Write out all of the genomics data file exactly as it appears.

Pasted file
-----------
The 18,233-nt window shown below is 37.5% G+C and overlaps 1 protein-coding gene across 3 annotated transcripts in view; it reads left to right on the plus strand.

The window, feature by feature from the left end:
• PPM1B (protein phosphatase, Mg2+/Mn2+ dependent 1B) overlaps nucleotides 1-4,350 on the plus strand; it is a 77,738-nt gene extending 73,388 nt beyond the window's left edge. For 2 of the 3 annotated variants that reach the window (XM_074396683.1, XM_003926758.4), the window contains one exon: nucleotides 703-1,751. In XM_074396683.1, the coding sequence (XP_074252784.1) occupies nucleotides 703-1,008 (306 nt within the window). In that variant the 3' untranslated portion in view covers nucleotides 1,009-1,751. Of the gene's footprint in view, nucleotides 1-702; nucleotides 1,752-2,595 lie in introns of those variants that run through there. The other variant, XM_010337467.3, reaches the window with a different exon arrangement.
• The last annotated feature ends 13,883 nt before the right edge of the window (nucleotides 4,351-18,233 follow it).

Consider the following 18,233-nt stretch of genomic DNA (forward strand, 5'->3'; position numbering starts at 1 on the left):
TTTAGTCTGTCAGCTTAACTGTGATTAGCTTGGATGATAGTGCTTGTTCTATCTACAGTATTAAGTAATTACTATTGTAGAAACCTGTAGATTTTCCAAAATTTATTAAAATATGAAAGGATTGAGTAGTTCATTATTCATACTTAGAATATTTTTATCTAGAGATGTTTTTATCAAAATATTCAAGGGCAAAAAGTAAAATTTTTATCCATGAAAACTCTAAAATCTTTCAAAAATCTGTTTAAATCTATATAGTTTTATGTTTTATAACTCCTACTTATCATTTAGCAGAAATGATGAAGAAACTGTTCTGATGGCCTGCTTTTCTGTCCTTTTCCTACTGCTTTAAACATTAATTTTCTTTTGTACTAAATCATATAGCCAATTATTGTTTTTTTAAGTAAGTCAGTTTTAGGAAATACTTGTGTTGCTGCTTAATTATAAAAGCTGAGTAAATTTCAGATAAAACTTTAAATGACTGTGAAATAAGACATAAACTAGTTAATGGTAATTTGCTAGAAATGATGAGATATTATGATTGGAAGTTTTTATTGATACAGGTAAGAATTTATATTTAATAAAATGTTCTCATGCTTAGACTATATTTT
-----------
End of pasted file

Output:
The 18,233-nt window shown below is 37.5% G+C and overlaps 1 protein-coding gene across 3 annotated transcripts in view; it reads left to right on the plus strand.

The window, feature by feature from the left end:
• PPM1B (protein phosphatase, Mg2+/Mn2+ dependent 1B) overlaps nucleotides 1-4,350 on the plus strand; it is a 77,738-nt gene extending 73,388 nt beyond the window's left edge. For 2 of the 3 annotated variants that reach the window (XM_074396683.1, XM_003926758.4), the window contains one exon: nucleotides 703-1,751. In XM_074396683.1, the coding sequence (XP_074252784.1) occupies nucleotides 703-1,008 (306 nt within the window). In that variant the 3' untranslated portion in view covers nucleotides 1,009-1,751. Of the gene's footprint in view, nucleotides 1-702; nucleotides 1,752-2,595 lie in introns of those variants that run through there. The other variant, XM_010337467.3, reaches the window with a different exon arrangement.
• The last annotated feature ends 13,883 nt before the right edge of the window (nucleotides 4,351-18,233 follow it).

Consider the following 18,233-nt stretch of genomic DNA (forward strand, 5'->3'; position numbering starts at 1 on the left):
TTTAGTCTGTCAGCTTAACTGTGATTAGCTTGGATGATAGTGCTTGTTCTATCTACAGTATTAAGTAATTACTATTGTAGAAACCTGTAGATTTTCCAAAATTTATTAAAATATGAAAGGATTGAGTAGTTCATTATTCATACTTAGAATATTTTTATCTAGAGATGTTTTTATCAAAATATTCAAGGGCAAAAAGTAAAATTTTTATCCATGAAAACTCTAAAATCTTTCAAAAATCTGTTTAAATCTATATAGTTTTATGTTTTATAACTCCTACTTATCATTTAGCAGAAATGATGAAGAAACTGTTCTGATGGCCTGCTTTTCTGTCCTTTTCCTACTGCTTTAAACATTAATTTTCTTTTGTACTAAATCATATAGCCAATTATTGTTTTTTTAAGTAAGTCAGTTTTAGGAAATACTTGTGTTGCTGCTTAATTATAAAAGCTGAGTAAATTTCAGATAAAACTTTAAATGACTGTGAAATAAGACATAAACTAGTTAATGGTAATTTGCTAGAAATGATGAGATATTATGATTGGAAGTTTTTATTGATACAGGTAAGAATTTATATTTAATAAAATGTTCTCATGCTTAGACTATATTTT